In case of injury, always have a reliable pain relief and support product on hand, such as KT Tape, an elastic sports and fitness tape designed for muscle, ligament and tendon pain relief and support. It’s lightweight, comfortable to wear and can be used on many common injuries, such as lower back pain, knee pain, shin splints and tennis elbow. For more information, visit www.kttape.com.

 

•Listen to your body

If you should experience any sharp or sudden pains while exercising, don’t ignore the warning signs. Working out through the pain may make a small injury much worse. As a general rule, if it feels wrong, stop the workout.

 

•Engage in various activities

A body involved in different exercises will call on different muscle groups. This type of cross training prevents overly stressing one area of muscle.

 

•Allow the body to rest

In order to achieve the maximum benefit of your workout, your muscles need proper nourishment. This means sleep is extremely important, but it also means resting for a few days in between workouts. A proper rest period will give muscles time to heal.

 

Today’s trends in fitness

For those who long for a little variety in their fitness routine, here are some new trends taking shape — for indoors and outdoors — that may be just what you need to take your fitness to the next level.

• Body weight training

This new trend in fitness works by using your own body weight as resistance, which can help you shape muscles, tone, increase flexibility and ultimately, burn fat.

• High intensity interval training

This routine is great for those who are short on time, requiring extreme exertion in short intervals followed by a shorter recovery time.

• Yoga by air

Yoga’s newest offering is called aerial or antigravity yoga, which combines classic yoga moves with acrobatics; all while being suspended in the air from a hammock.

 

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Getting the most out of farmers markets and seasonal produce

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(BPT) – Warm weather months bring an abundance of fresh fruit and vegetables, and for those who enjoy buying local, farmers markets are popular destinations. Produce choices available at farmers markets are now reaching their peak. So how can you make the most of this seasonal bounty?

Chef Daniel Reyes, culinary faculty member at The Art Institute of California – Inland Empire, a campus of Argosy University, believes that it’s important to know the difference between buzz words common at markets.

“If you have questions about how farmers do something, they are more than happy to talk to you and educate you about sustainable and organic farming,” he says.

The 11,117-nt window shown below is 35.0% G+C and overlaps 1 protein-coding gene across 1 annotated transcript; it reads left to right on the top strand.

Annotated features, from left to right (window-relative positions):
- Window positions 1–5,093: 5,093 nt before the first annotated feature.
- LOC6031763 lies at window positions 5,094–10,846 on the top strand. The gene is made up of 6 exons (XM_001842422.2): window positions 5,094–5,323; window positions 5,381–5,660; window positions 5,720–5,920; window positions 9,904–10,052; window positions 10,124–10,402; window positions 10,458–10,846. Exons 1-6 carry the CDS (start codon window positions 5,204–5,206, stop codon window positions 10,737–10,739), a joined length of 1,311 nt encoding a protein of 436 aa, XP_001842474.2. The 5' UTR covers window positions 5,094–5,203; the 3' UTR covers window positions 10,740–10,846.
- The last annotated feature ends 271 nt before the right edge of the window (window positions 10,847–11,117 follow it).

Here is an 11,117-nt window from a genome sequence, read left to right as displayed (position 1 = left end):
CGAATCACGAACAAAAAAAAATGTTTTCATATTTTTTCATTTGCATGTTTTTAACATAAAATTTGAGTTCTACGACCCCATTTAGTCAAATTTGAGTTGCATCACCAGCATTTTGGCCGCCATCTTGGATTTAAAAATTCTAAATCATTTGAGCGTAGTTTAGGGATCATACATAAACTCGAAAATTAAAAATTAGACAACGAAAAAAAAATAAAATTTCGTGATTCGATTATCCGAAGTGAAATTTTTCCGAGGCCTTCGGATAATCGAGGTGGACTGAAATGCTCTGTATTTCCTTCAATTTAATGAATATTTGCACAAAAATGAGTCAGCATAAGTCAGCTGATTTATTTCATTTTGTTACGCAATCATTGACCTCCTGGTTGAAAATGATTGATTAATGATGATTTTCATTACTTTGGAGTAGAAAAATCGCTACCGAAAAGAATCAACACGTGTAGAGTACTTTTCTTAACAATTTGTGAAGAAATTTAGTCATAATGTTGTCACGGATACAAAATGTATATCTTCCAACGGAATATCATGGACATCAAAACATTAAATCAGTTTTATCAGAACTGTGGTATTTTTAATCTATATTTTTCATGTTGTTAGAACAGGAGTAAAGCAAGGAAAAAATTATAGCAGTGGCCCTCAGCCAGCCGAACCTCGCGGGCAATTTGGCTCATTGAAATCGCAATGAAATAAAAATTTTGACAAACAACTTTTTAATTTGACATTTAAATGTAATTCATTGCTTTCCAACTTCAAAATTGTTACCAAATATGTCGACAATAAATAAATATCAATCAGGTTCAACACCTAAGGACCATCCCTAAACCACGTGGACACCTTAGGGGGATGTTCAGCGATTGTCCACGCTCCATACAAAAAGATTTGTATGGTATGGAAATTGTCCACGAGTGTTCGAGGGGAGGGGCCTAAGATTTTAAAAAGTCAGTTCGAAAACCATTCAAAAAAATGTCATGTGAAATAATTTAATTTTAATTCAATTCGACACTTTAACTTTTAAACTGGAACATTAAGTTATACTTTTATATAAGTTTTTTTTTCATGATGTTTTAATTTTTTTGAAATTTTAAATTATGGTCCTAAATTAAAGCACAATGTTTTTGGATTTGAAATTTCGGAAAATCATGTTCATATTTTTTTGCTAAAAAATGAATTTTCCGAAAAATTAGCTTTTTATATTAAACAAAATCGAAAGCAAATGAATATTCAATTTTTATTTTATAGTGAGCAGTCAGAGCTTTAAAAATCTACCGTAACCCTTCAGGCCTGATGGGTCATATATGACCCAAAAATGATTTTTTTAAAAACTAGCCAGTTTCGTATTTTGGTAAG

Reyes explains that while some produce may look unfamiliar, a good market salesperson will provide tips on how to use the items. Farmers markets are not just great places to buy, they’re also great places to learn new culinary techniques and food pairings.

Another tip? Shop early—that’s when chefs at are the markets. “Chefs are usually there early in the morning. See what they are buying,” says Reyes. And remember to bring bags to carry your items home—cooler bags are especially helpful when you’re buying delicate goods such as locally made cheeses, eggs or meats.

A sense of community

Farmers markets allow people to gather in a common place to meet neighbors and make friends who share a passion for locally grown food. The markets build a sense of community, according to Reyes, that contributes to a stronger local economy and smaller environmental footprint.

“Get to know your purveyors. See where they come from,” Reyes advocates.

This sentiment is shared by Chef Elizabeth Thompson, culinary arts faculty member at The Art Institute of California—Inland Empire. Thompson recommends asking farmers what’s best to buy right now.

“They grow whatever they sell, which makes them experts. Ask to put be put on their email list. They may send out information about what is in season and what to do with it,” she adds.

Thompson makes it a point to try something new each time she visits a farmers market. “Sample everything! That is how the farmers sell their products, and you will know what you like.”

CSA – Community Supported Agriculture

In addition to visiting the farmers market, many people are choosing to become CSA shareholders, paying in advance for weekly boxes of produce.

CSAs create a direct relationship between farmer and consumer, according to Thompson. CSAs allow busy people to pick up their share boxes at a convenient location, and teach them how to use what’s inside.

For those interested in supporting local farmers, CSAs provide a critical influx of cash to farmers during the off season, helping them to better prepare for the planting season ahead.

Whether shopping weekly at the farmers market or picking up a CSA box of fresh produce, buying local allows consumers to taste fruit and vegetables at their peak flavor. From striped heirloom tomatoes to strawberries picked fresh just hours before, farm fresh foods provide a burst of flavor and a connection to the community that cannot be found within a large supermarket.

 

The Art Institute of California – Inland Empire, a campus of Argosy University, is one of The Art Institutes, a system of over 50 schools throughout North America.